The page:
HISTORY AS AN ART OF MEMORY
The Art of Memory Reconceived
Written by Patrick H. Hutton
Frances Yates and the History of the Art of Memory
For an understanding of what the art of memory was in the distant past, the work of the English historian Frances Yates (1899-1981) is an essential point of departure. Yates was a student of the intellectual underground of the Renaissance and her study of mnemonics was an offshoot other inquiry into the thought of Giordano Bruno, a sixteenth-century Neapolitan philosopher whose fascination with systems of memory had roots in the ancient hermetic tradition of gnostic thought. Yates was intrigued with the Renaissance revival of the art of memory at a time when one might suppose the advent of printing would have rendered it obsolete. In the course other investigations she traced mnemonics as a system of artificial memory to its origins in Greece in the fifth century b.c. From its simple beginnings in the rhetoric of sophistry to its sophisticated refinement in the hermetic cosmology of the Renaissance, Yates explains, the art of memory was employed in the service of diverse philosophies. In Greco-Roman times it enhanced the rhetorician's eloquence. During the High Middle Ages it was used to classify an increasingly complex scheme of ethics. By the Renaissance it had become intertwined with Neo-platonic metaphysics. Yet through all of these cultural transformations, Yates stresses, the techniques of the art of memory remained essentially the same. Indeed, across these 2,000 years a sense of a classical mnemonic tradition developed, as each restatement of the art alluded to earlier formulations, notably the Rhetorica ad Herennium, an anonymous Roman tract written about 82 B.C., and even to that of its legendary Greek founder, the poet Simonides.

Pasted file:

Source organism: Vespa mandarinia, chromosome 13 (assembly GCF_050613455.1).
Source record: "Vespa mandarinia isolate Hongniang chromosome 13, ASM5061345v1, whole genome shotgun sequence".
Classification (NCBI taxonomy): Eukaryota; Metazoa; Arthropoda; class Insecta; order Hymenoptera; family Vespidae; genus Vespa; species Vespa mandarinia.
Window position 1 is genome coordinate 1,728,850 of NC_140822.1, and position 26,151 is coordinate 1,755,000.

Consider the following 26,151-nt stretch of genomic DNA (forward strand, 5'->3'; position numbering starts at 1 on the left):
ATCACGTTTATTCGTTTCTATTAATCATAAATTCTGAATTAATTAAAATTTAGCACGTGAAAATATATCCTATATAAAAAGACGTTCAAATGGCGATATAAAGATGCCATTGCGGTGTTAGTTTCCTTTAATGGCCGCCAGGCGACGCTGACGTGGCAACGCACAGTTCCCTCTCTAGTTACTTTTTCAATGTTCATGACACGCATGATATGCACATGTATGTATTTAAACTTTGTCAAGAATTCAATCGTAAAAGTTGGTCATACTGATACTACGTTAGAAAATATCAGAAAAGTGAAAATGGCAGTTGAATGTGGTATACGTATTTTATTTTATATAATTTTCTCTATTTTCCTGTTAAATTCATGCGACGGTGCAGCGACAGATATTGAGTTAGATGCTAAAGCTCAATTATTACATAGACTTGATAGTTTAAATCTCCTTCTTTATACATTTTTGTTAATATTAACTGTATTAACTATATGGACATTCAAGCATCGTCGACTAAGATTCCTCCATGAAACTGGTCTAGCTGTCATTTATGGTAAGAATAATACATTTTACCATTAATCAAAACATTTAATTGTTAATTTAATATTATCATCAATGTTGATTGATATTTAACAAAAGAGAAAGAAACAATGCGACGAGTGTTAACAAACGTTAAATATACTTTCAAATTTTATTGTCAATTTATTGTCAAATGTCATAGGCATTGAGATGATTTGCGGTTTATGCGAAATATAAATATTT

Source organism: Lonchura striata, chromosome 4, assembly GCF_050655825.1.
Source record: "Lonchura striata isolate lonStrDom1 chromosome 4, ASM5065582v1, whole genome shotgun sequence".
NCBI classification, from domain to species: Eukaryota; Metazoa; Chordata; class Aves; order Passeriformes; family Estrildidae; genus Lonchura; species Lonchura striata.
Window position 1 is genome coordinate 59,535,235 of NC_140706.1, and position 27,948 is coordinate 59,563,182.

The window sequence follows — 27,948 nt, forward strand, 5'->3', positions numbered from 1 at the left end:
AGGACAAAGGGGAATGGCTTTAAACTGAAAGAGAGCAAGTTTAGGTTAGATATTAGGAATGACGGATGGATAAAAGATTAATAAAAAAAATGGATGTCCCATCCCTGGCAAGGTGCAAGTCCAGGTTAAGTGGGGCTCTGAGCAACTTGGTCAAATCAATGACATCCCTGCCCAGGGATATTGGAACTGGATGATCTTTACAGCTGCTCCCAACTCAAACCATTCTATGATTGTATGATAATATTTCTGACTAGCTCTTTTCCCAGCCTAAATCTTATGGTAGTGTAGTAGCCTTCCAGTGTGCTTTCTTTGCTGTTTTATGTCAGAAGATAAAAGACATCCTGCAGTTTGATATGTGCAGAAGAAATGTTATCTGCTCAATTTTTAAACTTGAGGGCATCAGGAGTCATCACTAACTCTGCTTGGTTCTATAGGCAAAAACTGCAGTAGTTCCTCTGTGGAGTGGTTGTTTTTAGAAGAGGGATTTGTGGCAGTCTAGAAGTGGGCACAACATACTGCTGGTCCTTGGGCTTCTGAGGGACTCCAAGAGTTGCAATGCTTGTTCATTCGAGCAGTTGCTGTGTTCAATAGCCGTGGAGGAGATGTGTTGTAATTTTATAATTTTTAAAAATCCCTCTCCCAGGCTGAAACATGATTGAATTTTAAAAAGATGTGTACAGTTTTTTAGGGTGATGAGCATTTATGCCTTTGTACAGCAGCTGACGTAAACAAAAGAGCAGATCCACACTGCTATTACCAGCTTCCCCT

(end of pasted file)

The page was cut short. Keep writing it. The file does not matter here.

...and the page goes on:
The technique of artificial memory that Yates identifies with the classical tradition of mnemonics consisted of arrangements of places and images. The places provided an architectonic design in which the knowledge to be remembered was to be situated. These were places deeply embedded in the mind of the mnemonist that could not be forgotten. The architecture of place, often conceived as a palace or a theater, might be likened to a sacred space with which the mnemonist possessed intuitive familiarity. This deep structure of memory, in turn, was given its particular character by the images with which it was adorned. A good memory was a function of a resilient imagination, and images were chosen for their aesthetic appeal. Vivid pictorial imagery that inspired awe was judged to be the most effective."
If the techniques of the art of memory remained essentially the same, change was visible in the purposes for which the art was used. Yates explains that these oscillated between two theories of knowledge, one derived from Aristotle and the other from Plato. In the Aristotelian tradition, the art of memory was merely instrumental. Aristotle taught that knowledge is derived from sense experience and that a mnemonic system is to be judged by its practical capacity to fix knowledge in images that heighten sense perception. Whether mnemonic images possessed any correspondence of meaning to the ideas to be conveyed was irrelevant. This conception was especially popular during the High Middle Ages, when scholastic philosophers valued memory systems for their utility in communicating moral lessons, yet held them in suspicion because of their derivation from the pagan learning of classical civilization. Mnemonics was a profane art, always subordinate to the sacred message it carried. In the Platonic tradition, however, the powers of memory were judged to be more substantive. Plato taught that mnemic images were directly expressive of a transcendental reality. For the mnemonist who shared these views, the value of a mnemic image was directly tied to the ideal reality that it was empowered to represent. The art of memory, therefore, was a way of establishing correspondences between the microcosm of the mind's images and the macrocosm of the ideal universe, which were believed to be congruent structures. In such a conception, the role of the mnemonist took on added importance. Not only did he practice a skill but he also assumed a priestly status as an interpreter of the nature of reality.